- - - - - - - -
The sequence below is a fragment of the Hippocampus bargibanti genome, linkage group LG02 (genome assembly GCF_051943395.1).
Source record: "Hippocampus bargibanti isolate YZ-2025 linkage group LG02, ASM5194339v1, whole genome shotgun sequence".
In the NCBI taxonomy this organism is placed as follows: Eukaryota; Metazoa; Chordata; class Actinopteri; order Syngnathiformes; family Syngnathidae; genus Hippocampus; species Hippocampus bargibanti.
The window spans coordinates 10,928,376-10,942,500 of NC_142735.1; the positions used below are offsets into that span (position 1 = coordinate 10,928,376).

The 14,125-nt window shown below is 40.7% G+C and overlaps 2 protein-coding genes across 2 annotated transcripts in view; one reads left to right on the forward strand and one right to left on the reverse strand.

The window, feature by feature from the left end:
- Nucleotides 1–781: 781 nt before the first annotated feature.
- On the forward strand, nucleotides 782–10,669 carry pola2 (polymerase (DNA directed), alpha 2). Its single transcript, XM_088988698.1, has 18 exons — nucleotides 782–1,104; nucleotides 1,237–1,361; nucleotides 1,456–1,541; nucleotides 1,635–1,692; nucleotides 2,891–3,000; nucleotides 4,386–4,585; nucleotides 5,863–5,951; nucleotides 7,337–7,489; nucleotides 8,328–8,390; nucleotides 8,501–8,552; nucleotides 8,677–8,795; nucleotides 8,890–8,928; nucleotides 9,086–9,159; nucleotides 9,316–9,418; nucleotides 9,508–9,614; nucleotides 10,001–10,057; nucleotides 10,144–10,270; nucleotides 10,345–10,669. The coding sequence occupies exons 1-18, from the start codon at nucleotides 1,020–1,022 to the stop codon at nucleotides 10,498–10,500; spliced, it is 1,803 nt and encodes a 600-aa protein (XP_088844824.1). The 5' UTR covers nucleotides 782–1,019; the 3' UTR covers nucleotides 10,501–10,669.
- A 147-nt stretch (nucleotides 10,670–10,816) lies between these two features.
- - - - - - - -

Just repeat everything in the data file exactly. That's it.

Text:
The sequence below is a fragment of the Hippocampus bargibanti genome, linkage group LG02 (genome assembly GCF_051943395.1).
Source record: "Hippocampus bargibanti isolate YZ-2025 linkage group LG02, ASM5194339v1, whole genome shotgun sequence".
In the NCBI taxonomy this organism is placed as follows: Eukaryota; Metazoa; Chordata; class Actinopteri; order Syngnathiformes; family Syngnathidae; genus Hippocampus; species Hippocampus bargibanti.
The window spans coordinates 10,928,376-10,942,500 of NC_142735.1; the positions used below are offsets into that span (position 1 = coordinate 10,928,376).

The 14,125-nt window shown below is 40.7% G+C and overlaps 2 protein-coding genes across 2 annotated transcripts in view; one reads left to right on the forward strand and one right to left on the reverse strand.

The window, feature by feature from the left end:
- Nucleotides 1–781: 781 nt before the first annotated feature.
- On the forward strand, nucleotides 782–10,669 carry pola2 (polymerase (DNA directed), alpha 2). Its single transcript, XM_088988698.1, has 18 exons — nucleotides 782–1,104; nucleotides 1,237–1,361; nucleotides 1,456–1,541; nucleotides 1,635–1,692; nucleotides 2,891–3,000; nucleotides 4,386–4,585; nucleotides 5,863–5,951; nucleotides 7,337–7,489; nucleotides 8,328–8,390; nucleotides 8,501–8,552; nucleotides 8,677–8,795; nucleotides 8,890–8,928; nucleotides 9,086–9,159; nucleotides 9,316–9,418; nucleotides 9,508–9,614; nucleotides 10,001–10,057; nucleotides 10,144–10,270; nucleotides 10,345–10,669. The coding sequence occupies exons 1-18, from the start codon at nucleotides 1,020–1,022 to the stop codon at nucleotides 10,498–10,500; spliced, it is 1,803 nt and encodes a 600-aa protein (XP_088844824.1). The 5' UTR covers nucleotides 782–1,019; the 3' UTR covers nucleotides 10,501–10,669.
- A 147-nt stretch (nucleotides 10,670–10,816) lies between these two features.